person with limited mobility in wheelchair

Travel Considerations For Those With Limited Mobility

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There is no denying that traveling abroad can require careful planning, and this is even more so the case if you have limited mobility. If you have special requests, you need to be 100 per cent certain that your exact requirements can be met.

We often advise that you map out your journey mentally, from the moment you leave your home to when you arrive at your destination, and think about all of the possible challenges you may encounter along the way. This will help you to figure out what you are going to need from your travel agent or tour operator.


To give you a helping hand, we are going to take a look at some of the common things that people with limited mobility need to consider when travelling abroad, whether this is with someone who cares for you, or on your own. This is by no means an exhaustive list but it should help you to understand some of the key areas to keep in mind.


Some of the key areas to consider when travelling to another country

Firstly, you need to think about how you are going to get to the airport. Are you going to require a specially adapted taxi? Do you need assistance from the car park through to check-in and then to get on the plan? If you need a buggy or a wheelchair, you need to let the airline know about this in advance.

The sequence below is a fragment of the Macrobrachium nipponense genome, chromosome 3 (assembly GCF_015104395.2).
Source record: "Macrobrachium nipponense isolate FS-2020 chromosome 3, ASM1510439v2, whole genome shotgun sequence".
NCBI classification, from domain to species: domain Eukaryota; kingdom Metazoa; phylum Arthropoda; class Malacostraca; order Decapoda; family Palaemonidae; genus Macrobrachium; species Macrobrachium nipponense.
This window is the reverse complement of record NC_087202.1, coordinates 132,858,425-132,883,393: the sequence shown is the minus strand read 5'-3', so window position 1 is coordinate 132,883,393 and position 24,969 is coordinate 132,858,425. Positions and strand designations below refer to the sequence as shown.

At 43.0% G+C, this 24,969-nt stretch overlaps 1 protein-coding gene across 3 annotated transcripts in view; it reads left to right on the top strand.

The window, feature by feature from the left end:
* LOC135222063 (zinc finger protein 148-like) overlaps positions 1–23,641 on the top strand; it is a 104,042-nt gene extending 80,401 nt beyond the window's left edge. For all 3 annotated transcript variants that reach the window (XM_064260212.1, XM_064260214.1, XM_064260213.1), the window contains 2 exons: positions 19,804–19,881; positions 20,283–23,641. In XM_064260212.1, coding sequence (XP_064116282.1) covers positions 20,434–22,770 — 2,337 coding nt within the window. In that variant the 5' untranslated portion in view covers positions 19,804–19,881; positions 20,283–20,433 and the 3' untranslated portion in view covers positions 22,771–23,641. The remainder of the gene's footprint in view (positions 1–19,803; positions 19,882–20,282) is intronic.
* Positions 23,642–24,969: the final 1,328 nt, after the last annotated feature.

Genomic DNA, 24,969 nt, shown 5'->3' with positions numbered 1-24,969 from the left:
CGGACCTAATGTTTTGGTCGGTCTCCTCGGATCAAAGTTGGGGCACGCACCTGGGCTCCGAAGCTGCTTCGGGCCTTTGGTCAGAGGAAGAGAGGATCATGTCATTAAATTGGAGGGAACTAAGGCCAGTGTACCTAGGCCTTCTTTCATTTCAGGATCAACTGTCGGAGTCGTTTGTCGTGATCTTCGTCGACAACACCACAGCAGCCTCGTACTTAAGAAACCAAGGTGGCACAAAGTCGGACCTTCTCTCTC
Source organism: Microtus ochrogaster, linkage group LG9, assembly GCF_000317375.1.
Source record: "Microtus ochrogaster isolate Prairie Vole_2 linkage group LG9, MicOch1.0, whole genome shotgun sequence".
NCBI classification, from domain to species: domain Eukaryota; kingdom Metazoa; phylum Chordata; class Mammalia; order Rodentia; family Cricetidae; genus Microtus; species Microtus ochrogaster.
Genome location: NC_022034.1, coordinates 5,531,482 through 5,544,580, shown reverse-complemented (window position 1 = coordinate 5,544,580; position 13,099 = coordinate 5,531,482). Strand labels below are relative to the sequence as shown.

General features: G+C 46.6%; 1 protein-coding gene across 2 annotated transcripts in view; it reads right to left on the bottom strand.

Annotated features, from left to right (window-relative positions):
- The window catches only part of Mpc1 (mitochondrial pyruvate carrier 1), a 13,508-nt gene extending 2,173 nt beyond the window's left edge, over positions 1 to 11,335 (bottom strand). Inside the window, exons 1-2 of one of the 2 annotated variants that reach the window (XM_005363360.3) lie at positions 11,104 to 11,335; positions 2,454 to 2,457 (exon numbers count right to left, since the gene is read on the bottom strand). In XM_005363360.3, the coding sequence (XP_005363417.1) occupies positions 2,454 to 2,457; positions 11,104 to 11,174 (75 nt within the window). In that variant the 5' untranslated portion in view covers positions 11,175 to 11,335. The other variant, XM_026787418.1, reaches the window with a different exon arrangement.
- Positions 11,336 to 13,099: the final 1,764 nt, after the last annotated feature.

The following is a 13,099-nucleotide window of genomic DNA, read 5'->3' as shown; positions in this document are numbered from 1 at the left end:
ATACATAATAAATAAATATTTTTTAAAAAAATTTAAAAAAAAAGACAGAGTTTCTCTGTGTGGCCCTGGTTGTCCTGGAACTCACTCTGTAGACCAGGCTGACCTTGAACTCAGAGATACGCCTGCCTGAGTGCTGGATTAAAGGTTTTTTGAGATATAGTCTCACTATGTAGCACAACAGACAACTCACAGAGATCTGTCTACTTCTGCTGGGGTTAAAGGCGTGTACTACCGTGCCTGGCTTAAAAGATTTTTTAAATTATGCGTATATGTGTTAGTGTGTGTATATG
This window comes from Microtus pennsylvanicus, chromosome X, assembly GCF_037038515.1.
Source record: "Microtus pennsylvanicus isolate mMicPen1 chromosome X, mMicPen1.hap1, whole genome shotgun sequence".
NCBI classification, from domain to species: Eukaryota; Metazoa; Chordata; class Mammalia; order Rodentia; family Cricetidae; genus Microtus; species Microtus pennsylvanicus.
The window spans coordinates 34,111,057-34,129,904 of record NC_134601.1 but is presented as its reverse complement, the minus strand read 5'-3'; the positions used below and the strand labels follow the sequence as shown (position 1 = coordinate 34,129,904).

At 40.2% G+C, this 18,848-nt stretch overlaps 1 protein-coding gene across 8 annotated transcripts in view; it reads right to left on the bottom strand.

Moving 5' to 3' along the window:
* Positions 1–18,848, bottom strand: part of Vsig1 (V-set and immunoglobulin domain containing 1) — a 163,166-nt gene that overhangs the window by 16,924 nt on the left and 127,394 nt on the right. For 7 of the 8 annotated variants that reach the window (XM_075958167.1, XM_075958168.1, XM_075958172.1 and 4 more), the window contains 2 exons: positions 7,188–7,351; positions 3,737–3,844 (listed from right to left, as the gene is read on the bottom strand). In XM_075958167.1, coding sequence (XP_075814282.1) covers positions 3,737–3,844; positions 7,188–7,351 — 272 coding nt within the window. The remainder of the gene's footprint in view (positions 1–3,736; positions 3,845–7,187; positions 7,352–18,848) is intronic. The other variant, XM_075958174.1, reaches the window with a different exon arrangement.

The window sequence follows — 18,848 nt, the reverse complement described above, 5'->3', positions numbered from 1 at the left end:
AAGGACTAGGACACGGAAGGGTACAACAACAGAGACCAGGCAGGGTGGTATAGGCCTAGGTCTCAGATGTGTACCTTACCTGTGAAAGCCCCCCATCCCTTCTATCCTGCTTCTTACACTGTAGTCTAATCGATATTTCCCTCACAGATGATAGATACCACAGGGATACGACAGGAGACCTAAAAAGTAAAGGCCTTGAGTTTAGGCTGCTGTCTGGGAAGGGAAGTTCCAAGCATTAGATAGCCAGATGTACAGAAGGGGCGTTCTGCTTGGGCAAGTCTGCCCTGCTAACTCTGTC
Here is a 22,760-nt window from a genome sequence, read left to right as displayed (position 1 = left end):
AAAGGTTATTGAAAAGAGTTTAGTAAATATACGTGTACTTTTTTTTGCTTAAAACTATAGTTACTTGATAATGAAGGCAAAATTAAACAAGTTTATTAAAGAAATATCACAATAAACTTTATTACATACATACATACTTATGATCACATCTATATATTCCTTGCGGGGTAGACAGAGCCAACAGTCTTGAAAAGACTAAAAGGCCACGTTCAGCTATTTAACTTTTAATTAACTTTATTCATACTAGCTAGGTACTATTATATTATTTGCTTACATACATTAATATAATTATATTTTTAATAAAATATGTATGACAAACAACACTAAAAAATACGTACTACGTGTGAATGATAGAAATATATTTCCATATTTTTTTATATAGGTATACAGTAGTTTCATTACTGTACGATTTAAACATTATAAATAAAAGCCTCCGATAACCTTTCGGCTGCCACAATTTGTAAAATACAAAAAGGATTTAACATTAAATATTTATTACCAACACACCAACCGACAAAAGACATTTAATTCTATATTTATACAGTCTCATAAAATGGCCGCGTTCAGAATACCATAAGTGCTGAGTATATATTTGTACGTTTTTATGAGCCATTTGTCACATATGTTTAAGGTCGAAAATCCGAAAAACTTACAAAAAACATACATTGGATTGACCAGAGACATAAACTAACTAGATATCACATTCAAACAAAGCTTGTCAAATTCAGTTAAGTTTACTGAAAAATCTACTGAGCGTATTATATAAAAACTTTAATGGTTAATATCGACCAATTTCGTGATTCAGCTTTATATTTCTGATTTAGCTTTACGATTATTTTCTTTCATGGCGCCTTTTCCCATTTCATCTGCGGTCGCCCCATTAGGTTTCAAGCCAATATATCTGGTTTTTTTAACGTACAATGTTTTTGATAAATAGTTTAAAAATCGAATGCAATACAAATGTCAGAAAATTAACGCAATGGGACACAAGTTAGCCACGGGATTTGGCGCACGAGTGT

You will find that most airports have online maps, so you can easily find information regarding reserved seating and disabled toilets.


Once you arrive at the destination, you also need to think about your transfer through the airport and then to your chosen destination. If you are going to be renting a vehicle and you need a hands-controlled car, you will certainly need to sort this out in advance. We would advise that you get this confirmed in writing so you can be sure there are not any issues when you arrive at destination.


It is vital to remember that, in accordance with European law, you are entitled to certain levels of assistance if you are an individual with reduced mobility (PRM).


You also need to consider your accommodation with care. Some of the things you may need to ask for include induction loops, notices in Braille, light switches at the correct height, grab rails, a flat floor shower, wheelchair ramps, and a suitably adapted room.


It can also help to find out information about the leisure facilities for those with limited mobility.


Final words on travelling with limited mobility

We hope that this post has helped you to get a good understanding of some of the different elements you need to consider if you are travelling abroad with limited.


It is important to take the time to consider all of the different parts of your trip so you can completely cover any help or assistance that may be required. The last thing you want to do is arrive and realise you require something you never thought about, leaving you in a tricky situation in a foreign place.


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